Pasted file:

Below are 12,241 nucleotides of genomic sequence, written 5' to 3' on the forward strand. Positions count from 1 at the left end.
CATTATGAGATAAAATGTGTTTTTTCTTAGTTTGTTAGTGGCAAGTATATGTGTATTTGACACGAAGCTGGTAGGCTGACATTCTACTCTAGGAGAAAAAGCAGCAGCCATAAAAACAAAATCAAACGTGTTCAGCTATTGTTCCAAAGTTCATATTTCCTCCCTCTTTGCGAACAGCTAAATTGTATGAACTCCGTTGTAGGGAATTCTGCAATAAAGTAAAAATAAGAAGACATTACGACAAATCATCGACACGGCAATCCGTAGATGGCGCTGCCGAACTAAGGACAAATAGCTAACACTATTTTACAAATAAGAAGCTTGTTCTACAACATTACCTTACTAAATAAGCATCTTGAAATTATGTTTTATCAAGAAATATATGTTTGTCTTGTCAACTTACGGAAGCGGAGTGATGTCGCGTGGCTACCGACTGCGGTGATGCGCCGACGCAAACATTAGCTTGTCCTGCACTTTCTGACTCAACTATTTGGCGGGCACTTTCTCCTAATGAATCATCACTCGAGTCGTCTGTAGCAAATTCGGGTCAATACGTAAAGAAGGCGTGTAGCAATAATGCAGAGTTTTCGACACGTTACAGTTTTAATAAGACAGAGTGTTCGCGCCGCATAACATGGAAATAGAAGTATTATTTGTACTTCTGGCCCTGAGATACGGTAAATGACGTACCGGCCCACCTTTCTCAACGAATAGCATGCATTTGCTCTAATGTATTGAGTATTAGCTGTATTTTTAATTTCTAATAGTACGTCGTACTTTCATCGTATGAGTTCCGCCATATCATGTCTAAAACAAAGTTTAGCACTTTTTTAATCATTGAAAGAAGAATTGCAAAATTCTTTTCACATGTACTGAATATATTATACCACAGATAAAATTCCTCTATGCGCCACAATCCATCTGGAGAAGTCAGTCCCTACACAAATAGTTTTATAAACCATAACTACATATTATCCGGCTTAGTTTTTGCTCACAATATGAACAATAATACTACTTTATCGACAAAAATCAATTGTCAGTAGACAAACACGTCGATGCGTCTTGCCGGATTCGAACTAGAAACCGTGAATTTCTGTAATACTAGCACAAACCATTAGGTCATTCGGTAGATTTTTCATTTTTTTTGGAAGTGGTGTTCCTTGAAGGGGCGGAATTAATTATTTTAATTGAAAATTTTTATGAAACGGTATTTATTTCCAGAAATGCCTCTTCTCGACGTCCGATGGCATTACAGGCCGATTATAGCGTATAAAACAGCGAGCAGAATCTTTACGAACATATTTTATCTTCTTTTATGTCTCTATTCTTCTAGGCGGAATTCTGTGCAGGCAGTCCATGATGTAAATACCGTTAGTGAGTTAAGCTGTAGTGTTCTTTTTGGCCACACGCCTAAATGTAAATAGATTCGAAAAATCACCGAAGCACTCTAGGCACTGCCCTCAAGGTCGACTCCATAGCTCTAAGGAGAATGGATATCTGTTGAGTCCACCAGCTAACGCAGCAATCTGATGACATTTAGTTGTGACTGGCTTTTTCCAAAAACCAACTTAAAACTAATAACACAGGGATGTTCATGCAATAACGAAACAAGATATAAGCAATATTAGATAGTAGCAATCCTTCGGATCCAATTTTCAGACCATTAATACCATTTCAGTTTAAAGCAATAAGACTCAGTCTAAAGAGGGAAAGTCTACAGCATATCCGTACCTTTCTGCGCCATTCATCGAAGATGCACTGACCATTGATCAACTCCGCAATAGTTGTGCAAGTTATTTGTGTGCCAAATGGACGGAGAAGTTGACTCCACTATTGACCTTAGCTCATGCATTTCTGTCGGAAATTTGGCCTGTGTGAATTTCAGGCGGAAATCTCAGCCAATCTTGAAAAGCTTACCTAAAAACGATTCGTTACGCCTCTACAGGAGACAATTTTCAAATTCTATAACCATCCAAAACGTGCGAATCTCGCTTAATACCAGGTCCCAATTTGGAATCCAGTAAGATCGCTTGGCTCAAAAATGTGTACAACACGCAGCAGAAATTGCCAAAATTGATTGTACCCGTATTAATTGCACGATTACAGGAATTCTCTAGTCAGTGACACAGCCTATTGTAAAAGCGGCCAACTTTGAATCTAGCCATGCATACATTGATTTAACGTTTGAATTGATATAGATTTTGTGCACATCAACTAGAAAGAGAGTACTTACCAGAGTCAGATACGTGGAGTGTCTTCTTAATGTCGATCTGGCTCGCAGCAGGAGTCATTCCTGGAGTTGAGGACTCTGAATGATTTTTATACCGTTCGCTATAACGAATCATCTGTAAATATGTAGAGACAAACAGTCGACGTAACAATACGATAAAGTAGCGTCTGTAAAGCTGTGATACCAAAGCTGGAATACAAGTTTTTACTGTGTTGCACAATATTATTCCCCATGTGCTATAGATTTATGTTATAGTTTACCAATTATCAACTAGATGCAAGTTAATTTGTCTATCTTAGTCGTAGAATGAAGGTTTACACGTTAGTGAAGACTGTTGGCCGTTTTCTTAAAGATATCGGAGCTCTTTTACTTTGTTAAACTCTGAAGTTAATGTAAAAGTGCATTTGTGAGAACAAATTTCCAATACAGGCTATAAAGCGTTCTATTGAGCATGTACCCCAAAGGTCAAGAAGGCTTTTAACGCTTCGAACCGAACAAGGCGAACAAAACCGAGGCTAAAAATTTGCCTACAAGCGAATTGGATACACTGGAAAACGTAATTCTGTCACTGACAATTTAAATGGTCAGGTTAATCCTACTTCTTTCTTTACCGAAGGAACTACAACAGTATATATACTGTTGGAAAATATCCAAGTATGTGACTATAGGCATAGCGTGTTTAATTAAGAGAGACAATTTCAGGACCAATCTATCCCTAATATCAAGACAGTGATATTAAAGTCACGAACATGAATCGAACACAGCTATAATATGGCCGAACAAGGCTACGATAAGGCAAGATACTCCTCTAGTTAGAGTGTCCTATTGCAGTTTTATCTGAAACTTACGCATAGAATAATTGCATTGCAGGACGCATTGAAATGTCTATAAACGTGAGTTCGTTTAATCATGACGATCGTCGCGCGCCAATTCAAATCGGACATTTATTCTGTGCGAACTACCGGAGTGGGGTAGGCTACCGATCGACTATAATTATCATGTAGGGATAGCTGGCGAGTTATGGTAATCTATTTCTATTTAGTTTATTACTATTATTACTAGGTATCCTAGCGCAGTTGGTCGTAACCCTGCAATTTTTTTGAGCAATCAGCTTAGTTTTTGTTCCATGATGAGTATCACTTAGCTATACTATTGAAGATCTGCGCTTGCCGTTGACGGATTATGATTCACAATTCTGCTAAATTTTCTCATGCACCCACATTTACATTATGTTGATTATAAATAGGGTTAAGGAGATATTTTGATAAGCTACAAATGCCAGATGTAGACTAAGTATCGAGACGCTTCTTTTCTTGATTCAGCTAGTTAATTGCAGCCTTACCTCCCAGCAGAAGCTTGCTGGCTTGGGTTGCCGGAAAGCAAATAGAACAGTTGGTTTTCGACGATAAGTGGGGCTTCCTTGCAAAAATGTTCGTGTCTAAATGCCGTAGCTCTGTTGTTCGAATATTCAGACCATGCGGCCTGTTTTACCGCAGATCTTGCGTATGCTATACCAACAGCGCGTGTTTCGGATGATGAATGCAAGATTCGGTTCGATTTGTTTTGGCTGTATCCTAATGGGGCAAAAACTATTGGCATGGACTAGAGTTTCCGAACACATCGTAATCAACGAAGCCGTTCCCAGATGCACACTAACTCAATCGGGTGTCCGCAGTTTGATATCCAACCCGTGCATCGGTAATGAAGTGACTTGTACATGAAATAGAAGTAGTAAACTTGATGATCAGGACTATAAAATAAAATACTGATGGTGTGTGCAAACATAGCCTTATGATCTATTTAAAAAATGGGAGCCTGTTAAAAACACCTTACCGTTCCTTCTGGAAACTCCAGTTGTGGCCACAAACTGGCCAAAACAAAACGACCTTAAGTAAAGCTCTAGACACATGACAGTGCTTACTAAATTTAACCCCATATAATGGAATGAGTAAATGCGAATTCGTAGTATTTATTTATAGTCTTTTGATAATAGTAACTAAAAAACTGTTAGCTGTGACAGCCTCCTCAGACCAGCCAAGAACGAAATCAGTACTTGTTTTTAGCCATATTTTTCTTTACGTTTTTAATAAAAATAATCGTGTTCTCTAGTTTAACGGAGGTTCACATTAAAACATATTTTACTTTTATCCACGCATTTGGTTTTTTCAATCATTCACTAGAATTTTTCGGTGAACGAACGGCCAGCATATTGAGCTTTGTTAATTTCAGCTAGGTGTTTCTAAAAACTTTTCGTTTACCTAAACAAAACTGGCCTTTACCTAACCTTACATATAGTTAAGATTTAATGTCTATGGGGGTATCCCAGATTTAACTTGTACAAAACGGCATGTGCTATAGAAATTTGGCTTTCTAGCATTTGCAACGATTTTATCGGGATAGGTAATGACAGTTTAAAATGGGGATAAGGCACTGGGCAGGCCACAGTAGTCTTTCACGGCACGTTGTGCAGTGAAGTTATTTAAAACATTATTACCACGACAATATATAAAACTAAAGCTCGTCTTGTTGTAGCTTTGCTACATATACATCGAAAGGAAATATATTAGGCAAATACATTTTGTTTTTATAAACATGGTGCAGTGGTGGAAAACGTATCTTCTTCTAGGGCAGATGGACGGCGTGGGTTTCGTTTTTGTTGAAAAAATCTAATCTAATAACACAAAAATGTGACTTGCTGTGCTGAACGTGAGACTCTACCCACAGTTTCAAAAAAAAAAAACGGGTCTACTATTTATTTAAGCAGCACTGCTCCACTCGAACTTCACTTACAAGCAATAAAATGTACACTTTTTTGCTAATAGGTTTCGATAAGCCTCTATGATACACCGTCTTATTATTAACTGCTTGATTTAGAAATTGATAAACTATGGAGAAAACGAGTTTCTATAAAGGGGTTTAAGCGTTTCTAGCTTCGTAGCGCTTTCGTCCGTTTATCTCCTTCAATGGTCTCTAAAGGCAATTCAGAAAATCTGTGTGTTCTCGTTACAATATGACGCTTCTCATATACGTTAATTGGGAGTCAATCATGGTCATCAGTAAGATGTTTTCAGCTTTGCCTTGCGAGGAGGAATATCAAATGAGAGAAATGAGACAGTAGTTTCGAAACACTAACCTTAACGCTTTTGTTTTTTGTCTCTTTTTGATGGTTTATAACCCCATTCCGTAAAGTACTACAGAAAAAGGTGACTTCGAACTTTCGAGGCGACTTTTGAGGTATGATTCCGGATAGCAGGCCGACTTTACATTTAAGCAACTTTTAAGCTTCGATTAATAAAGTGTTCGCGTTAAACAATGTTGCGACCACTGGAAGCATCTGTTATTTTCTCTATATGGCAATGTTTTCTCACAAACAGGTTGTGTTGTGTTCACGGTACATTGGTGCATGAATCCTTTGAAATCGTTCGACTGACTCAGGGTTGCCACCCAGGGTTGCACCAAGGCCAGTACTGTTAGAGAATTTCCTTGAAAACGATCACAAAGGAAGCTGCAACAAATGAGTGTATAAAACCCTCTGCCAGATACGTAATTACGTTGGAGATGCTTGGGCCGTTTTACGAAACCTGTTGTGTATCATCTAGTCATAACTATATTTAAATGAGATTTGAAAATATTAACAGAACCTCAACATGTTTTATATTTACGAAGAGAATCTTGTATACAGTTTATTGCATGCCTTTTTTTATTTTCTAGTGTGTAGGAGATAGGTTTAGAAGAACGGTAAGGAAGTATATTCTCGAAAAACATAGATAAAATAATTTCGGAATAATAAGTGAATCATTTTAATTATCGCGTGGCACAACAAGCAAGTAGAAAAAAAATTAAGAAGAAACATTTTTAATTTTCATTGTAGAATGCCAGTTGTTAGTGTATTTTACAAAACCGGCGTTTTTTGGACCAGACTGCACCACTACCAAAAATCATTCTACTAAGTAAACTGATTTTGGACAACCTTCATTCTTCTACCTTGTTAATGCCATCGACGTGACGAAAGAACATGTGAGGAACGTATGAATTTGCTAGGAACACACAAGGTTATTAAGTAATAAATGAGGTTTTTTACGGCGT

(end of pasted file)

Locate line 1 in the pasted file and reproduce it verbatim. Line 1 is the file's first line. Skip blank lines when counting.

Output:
Below are 12,241 nucleotides of genomic sequence, written 5' to 3' on the forward strand. Positions count from 1 at the left end.